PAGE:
Find a Good Story. Tell it in a Good Way.
When Joanna Chiu enrolled in Freelance Writing: Introduction at UBC Extended Learning, she wasn't committed to being a journalist. Today, she’s deputy bureau chief at Star Vancouver and a graduate of Columbia Journalism School.
Joanna Chiu sits with me in a coffee shop on a busy corner in Vancouver’s Gastown, hands wrapped around a porcelain cup of espresso. She keeps her wool taupe jacket on, as though she might need to sprint back to her office across the street.
It's not unlikely. As the deputy bureau chief at Star Vancouver, deadlines drive Joanna's day, and today is an especially busy one in the newsroom.
Ignoring her naysayers
Just a few years ago, Joanna wasn't sure she wanted to be a journalist. As Joanna explains, "When I graduated in 2010 with a degree in history from UBC, it was in the midst of the economic crisis. I was thinking of being a journalist, but some people discouraged me, saying I wouldn't make a lot of money." Ignoring her naysayers, she enrolled in Freelance Writing: Introduction at UBC Extended Learning.
For Joanna, the part-time evening format was an ideal way to figure out if she had a future in journalism. "I wanted a course without a lot of academic theory or concepts. I wanted to know exactly what I needed to do to make money as a journalist, sell pieces, pitch editors and find ideas that sell. And I wanted to learn in a classroom environment without committing to a full-time master's program."
Taught by award-winning CBC reporter and producer Jennifer Van Evra, Freelance Writing focuses on exactly that. And Joanna, like many of Jennifer’s students, has found success under Jennifer's tutelage. "As a result of the course, I published my first freelance article in The Georgia Straight. Quickly, I actually got paid for writing, and Jennifer gave me the support I needed when I was pitching stories."
Adds Joanna, "Jennifer was amazing. Assignments were practical and each one was different, and the feedback she gave was helpful and encouraging. She had magazine editors come speak to our class to talk about negotiating rates and handling the business side of journalism. The course gave me such a good grounding."
New York calling
Her success in Jennifer's class didn't end there. "When I signed up I wasn't committed to pursuing journalism. I didn't think it was possible. The course gave me the confidence to book a ticket to New York to search for job opportunities," says Joanna. She landed an internship at The Nation, and eventually applied and was accepted to the master's program at the prestigious Columbia Journalism School.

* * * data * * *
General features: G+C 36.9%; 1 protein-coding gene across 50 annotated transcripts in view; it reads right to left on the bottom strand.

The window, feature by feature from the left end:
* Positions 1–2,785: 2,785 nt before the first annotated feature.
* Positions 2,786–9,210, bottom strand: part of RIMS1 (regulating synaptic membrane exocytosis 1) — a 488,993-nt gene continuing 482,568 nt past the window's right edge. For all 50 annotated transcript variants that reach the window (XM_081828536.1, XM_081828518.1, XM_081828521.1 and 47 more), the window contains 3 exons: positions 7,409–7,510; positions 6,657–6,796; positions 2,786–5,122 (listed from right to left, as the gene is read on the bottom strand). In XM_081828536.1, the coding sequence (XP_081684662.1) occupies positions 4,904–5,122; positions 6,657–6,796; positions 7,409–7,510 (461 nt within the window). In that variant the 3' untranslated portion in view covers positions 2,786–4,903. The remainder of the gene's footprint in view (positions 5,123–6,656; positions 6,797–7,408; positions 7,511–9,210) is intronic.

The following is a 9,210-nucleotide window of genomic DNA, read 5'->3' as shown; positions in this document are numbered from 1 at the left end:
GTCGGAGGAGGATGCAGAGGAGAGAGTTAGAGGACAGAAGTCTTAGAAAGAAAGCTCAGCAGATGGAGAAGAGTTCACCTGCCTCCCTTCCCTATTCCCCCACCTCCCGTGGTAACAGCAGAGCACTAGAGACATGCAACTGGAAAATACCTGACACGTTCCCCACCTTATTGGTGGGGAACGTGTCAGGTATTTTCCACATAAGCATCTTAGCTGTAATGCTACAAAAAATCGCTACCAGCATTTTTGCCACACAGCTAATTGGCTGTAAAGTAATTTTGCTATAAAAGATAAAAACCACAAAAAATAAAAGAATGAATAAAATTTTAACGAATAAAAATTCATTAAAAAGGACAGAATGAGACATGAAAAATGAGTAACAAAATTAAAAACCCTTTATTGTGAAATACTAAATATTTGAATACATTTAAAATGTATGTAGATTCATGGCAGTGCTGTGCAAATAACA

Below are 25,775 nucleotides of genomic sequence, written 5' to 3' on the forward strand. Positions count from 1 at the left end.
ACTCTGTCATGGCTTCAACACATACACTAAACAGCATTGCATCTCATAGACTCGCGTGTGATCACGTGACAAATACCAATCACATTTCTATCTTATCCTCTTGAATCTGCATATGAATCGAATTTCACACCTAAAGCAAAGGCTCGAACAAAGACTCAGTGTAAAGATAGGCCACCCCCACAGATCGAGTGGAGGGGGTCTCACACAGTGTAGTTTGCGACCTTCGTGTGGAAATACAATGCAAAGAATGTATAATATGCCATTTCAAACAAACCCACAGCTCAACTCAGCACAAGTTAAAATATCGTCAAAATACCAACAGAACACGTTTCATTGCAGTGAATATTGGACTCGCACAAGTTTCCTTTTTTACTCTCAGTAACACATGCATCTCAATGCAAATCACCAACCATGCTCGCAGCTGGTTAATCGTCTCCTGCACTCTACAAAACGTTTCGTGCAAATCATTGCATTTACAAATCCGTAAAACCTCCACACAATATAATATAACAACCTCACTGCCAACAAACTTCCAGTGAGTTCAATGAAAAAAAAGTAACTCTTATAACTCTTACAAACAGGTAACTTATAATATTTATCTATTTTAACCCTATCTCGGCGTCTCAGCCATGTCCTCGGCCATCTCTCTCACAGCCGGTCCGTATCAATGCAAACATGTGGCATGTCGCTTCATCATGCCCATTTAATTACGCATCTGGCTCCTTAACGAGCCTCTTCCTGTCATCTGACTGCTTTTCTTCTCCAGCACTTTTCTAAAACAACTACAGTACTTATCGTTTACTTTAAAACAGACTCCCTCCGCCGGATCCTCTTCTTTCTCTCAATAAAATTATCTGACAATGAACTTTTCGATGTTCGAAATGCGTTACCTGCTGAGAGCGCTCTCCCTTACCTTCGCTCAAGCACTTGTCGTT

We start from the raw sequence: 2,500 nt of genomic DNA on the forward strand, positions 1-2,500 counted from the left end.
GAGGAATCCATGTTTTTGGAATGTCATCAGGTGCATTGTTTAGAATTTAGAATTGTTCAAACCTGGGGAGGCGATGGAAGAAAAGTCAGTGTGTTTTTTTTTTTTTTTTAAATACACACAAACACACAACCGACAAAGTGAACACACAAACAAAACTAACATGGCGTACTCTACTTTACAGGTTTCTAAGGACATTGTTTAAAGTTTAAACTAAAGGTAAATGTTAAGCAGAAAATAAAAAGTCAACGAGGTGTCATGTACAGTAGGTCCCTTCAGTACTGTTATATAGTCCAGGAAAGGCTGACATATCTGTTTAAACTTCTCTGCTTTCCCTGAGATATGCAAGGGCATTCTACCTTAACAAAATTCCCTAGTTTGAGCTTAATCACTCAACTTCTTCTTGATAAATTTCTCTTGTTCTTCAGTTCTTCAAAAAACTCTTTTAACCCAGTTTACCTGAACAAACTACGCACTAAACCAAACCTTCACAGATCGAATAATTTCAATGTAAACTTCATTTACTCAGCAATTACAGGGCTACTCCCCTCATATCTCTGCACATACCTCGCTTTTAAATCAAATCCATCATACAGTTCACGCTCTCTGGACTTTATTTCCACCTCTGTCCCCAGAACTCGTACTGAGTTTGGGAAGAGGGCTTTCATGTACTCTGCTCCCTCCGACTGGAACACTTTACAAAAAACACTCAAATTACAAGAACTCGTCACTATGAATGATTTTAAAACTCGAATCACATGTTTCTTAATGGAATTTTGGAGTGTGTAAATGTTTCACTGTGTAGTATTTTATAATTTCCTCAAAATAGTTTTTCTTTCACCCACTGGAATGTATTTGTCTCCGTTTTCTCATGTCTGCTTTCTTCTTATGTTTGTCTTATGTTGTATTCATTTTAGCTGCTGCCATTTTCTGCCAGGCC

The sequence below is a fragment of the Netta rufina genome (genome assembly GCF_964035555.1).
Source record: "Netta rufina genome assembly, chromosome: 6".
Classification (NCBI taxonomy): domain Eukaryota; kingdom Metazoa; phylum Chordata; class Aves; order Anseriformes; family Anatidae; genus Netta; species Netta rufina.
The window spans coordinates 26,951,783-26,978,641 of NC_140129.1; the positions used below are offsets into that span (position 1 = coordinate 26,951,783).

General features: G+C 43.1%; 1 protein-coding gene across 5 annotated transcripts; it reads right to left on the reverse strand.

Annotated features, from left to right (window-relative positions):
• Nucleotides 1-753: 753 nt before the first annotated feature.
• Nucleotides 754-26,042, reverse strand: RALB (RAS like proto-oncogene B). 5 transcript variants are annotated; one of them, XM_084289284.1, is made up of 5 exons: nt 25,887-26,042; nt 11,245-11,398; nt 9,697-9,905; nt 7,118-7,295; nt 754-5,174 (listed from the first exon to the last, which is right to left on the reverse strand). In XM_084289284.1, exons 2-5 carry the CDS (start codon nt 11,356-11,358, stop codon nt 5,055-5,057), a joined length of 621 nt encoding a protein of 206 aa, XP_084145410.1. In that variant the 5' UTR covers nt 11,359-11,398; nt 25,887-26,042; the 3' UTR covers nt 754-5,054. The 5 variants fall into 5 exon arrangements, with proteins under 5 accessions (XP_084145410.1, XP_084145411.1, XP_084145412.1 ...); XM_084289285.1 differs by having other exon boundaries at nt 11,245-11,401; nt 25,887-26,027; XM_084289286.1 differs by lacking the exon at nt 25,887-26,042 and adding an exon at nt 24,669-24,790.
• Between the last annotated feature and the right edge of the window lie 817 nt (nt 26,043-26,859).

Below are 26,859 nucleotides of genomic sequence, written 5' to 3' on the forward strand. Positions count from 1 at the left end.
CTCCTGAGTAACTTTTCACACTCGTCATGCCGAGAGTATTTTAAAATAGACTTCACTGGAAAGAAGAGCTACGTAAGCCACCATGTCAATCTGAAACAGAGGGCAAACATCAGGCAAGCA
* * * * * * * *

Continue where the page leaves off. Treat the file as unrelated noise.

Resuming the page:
After graduating, Joanna wanted to meld journalism with her passion for and interest in history and human rights. She travelled to Asia and spent seven years as a foreign correspondent in Hong Kong and Beijing, working for publications like South China Morning Post, The Economist and Agence France-Presse, covering China human rights and social affairs. She returned to Vancouver in the summer of 2018 to take a position at Star Vancouver.
Despite the erosion of news departments, presidential attacks on mass media and what some might call the dumbing down of news, Joanna is optimistic about the future of journalism.
"I'm really inspired by the work I get to do now [at Star Vancouver]. When we write a story, we want to have a solutions angle, and [explain] what can change. As a result of our reporting, schools are paying attention to lead in water fountains, for example. We do a lot of reporting on climate change and corruption in Canada."
Joanna looks down at her phone once in a while, apologizing for the interruptions. I feel grateful that she's spent 45 minutes with me with all that's happening in her newsroom today. In many ways, she represents the new face of journalism: young, multicultural and bilingual, internationally mobile and digitally savvy. Yet her values are rooted in the lessons she learned in Freelance Writing.
"Jennifer's passion for news really translated in her course. Her approach to journalism and the way she communicated the purpose of journalism were very humble.
"Find a good story. Tell it in a good way."